Lightweight portable X-Ray equipment manufacturer Micro-X has inked its first sales contract for its latest product, the Rover militarised X-Ray machine.
The World Health Organisation has facilitated a $1.4 million buy of the Adelaide-made machines for delivery to Pacific Island nations, as part of the global fight against the Covid-19 virus.
Originally developed under contract to Australia’s defence department, the Rover is a ruggedised, military version of its Nano machine which generates X-Rays using a unique carbon fibre nanotube emitter.
The resulting lightweight, low power consumption machine is considered ideal for remote locations and use in deployed military and humanitarian medical facilities.
The latest sale, the first for Rover, has been made direct to the customer, a reversal of the company’s strategy for Nano which is being distributed globally by Carestream under an exclusive agreement.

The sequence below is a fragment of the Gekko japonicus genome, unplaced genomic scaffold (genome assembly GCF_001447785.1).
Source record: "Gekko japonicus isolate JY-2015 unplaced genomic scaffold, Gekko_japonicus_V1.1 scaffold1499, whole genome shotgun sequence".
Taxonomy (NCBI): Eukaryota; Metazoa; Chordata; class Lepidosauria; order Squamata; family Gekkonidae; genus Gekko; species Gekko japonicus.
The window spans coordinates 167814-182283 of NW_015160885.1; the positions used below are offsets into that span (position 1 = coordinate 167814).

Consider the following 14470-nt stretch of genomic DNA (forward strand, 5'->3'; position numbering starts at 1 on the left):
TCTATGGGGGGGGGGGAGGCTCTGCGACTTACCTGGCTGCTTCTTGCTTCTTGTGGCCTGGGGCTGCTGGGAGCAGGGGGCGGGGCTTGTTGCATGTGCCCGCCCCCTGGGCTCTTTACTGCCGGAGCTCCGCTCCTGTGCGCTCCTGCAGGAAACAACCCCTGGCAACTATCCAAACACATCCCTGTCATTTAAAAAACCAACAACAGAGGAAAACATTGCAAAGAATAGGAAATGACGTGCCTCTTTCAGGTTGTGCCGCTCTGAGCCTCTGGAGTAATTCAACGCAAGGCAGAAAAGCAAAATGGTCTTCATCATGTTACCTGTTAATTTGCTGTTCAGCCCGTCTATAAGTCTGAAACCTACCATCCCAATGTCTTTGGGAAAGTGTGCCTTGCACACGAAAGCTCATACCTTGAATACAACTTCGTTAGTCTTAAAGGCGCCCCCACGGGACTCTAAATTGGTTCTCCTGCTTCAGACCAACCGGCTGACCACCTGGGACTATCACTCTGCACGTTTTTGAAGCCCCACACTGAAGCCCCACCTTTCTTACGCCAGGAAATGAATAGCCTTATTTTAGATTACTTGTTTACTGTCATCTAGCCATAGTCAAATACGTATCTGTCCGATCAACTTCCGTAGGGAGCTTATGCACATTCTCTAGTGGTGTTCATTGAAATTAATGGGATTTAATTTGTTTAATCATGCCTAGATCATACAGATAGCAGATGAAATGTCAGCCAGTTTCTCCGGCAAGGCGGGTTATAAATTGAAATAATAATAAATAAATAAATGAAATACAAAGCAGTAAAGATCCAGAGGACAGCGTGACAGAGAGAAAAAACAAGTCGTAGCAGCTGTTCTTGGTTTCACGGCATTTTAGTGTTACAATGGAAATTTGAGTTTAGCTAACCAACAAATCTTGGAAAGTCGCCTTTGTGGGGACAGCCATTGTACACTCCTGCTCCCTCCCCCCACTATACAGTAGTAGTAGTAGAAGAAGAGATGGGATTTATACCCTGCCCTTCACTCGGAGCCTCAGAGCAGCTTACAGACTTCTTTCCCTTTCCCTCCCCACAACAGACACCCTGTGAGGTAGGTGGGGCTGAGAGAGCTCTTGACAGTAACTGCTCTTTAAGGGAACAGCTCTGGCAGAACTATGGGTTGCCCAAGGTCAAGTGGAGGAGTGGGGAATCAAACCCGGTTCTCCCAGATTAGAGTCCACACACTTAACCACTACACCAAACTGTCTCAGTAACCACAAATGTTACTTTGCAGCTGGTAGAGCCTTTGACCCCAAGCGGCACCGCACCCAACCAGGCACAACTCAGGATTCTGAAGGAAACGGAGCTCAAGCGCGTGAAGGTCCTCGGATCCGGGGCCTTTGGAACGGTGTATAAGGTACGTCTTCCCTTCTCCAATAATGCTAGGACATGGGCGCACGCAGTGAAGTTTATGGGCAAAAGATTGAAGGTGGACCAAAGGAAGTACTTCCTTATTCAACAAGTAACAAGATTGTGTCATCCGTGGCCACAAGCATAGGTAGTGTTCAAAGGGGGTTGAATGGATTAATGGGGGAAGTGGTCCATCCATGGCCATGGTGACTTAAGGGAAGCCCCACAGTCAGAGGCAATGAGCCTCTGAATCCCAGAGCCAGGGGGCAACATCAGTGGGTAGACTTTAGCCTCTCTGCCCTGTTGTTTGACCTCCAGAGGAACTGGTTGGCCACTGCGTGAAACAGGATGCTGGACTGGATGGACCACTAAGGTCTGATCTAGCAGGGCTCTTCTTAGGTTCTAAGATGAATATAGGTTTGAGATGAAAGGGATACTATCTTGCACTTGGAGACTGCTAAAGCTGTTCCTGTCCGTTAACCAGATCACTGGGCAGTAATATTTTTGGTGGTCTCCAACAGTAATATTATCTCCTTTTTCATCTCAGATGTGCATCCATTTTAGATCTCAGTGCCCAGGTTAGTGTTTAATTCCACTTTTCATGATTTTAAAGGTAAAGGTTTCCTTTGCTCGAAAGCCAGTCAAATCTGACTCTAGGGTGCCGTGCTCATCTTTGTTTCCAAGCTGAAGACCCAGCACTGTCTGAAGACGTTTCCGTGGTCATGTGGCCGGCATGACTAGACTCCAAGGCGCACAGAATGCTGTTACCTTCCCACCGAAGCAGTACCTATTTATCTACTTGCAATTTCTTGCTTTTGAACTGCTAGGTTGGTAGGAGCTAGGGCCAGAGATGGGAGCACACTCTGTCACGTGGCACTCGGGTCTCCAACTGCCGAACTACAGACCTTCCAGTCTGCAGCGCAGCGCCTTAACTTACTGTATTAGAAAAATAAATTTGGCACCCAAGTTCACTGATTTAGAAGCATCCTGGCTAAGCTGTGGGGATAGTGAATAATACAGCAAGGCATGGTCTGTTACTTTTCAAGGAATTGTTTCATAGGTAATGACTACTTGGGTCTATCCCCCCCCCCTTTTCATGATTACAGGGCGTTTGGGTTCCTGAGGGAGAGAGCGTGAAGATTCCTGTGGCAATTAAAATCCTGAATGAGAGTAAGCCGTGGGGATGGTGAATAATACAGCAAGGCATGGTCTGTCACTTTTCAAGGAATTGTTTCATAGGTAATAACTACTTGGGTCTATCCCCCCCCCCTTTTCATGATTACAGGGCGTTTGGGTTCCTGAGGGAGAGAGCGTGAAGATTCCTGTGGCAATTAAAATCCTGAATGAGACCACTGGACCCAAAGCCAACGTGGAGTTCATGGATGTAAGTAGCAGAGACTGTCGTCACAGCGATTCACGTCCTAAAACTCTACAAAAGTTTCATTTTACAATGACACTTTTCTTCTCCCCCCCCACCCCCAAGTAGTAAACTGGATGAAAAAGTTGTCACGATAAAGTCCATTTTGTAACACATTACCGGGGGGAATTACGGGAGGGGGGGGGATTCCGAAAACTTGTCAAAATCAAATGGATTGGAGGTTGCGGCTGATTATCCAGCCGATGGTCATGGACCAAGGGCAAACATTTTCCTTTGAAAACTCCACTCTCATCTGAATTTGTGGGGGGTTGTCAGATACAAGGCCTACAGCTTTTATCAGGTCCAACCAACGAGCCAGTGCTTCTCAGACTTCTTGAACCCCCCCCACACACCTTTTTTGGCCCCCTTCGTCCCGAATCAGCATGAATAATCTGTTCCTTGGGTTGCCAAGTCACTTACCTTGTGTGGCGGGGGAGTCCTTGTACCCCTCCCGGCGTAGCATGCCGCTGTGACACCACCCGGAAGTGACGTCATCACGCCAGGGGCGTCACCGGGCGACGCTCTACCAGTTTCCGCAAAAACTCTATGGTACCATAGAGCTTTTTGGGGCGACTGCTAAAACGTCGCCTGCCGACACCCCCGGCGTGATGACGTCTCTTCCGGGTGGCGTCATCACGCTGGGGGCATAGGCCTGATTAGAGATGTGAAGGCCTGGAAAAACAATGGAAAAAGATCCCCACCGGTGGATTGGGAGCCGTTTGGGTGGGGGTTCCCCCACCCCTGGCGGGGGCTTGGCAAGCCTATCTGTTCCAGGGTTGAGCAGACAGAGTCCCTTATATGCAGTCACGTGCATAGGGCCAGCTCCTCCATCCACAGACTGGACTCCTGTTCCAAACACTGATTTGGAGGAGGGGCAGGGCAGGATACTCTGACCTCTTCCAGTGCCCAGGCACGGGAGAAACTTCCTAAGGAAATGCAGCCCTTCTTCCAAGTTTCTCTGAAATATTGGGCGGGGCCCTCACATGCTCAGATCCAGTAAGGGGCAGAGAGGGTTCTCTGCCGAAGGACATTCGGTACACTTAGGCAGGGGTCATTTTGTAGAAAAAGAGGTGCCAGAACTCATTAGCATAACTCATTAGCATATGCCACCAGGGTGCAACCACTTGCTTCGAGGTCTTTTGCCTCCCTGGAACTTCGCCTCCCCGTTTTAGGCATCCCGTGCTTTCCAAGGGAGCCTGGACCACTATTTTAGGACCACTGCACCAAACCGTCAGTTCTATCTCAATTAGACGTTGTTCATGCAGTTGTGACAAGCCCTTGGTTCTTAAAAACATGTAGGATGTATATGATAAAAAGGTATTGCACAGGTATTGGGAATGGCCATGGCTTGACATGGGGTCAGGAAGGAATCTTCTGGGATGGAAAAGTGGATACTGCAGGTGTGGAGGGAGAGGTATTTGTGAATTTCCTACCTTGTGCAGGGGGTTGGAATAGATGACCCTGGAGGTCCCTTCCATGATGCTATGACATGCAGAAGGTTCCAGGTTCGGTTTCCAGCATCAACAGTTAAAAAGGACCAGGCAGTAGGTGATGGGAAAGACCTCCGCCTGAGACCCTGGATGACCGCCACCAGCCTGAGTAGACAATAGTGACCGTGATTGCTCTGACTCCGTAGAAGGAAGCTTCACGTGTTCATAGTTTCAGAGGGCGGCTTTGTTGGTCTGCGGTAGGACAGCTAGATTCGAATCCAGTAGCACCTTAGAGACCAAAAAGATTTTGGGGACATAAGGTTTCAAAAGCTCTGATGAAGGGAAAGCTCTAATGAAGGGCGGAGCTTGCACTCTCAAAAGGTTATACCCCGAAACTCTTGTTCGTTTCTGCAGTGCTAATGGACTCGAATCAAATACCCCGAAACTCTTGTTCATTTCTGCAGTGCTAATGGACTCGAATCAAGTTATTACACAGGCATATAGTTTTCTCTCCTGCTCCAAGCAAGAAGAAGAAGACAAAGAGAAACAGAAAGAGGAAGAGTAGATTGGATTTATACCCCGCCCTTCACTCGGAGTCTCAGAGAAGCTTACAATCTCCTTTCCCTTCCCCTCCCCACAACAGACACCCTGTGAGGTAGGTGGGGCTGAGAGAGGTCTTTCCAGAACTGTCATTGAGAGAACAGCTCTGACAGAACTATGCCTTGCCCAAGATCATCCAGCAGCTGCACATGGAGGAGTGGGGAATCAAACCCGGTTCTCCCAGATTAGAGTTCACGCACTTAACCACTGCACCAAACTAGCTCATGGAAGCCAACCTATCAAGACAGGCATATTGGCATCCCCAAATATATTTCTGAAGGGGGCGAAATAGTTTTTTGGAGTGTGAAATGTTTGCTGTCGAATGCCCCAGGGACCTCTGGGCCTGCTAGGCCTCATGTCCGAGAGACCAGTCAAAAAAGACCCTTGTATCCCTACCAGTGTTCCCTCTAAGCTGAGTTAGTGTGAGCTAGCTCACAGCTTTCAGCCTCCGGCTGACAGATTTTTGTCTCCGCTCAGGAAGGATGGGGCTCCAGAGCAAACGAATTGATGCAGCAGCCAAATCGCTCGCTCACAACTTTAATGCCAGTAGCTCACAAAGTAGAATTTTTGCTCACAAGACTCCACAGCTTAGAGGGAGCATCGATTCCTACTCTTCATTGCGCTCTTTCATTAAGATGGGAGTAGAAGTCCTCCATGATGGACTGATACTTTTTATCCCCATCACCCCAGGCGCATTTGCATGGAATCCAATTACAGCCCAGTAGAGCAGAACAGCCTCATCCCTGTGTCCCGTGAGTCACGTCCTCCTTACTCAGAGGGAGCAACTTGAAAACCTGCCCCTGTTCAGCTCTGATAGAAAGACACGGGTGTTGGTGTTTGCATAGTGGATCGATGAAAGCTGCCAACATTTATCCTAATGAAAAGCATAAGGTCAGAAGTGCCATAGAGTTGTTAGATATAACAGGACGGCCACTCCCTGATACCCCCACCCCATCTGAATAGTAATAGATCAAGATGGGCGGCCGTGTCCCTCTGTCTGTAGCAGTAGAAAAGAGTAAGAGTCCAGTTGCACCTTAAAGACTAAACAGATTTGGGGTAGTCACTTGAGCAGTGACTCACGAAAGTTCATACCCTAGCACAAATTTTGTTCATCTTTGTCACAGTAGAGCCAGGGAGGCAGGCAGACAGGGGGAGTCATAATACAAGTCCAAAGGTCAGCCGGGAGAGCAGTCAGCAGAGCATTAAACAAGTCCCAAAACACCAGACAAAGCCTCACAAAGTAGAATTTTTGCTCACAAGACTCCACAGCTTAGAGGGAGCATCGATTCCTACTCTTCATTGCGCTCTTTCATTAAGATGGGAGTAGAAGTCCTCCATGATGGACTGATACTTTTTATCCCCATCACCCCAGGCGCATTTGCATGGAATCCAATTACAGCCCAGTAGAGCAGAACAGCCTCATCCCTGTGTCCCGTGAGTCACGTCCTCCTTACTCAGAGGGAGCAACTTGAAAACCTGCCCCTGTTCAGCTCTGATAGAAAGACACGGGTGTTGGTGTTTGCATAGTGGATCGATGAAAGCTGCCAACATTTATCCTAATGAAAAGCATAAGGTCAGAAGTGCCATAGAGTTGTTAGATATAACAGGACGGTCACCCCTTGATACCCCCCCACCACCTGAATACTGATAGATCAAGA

To date Micro-X has focused on potential military customers for the Rover in Australia, the United Kingdom and the United States.
While military trials are underway, the latest sale illustrates the desirability of the extra functionality and mobility offered in the Rover, according to Micro-X managing director Peter Rowland
Rowland said: “This contract marks an important milestone in the growth of our internal sales capability as we embark on an aggressive sales strategy for the Rover.
“We aim to maintain this revenue momentum throughout the financial year.”
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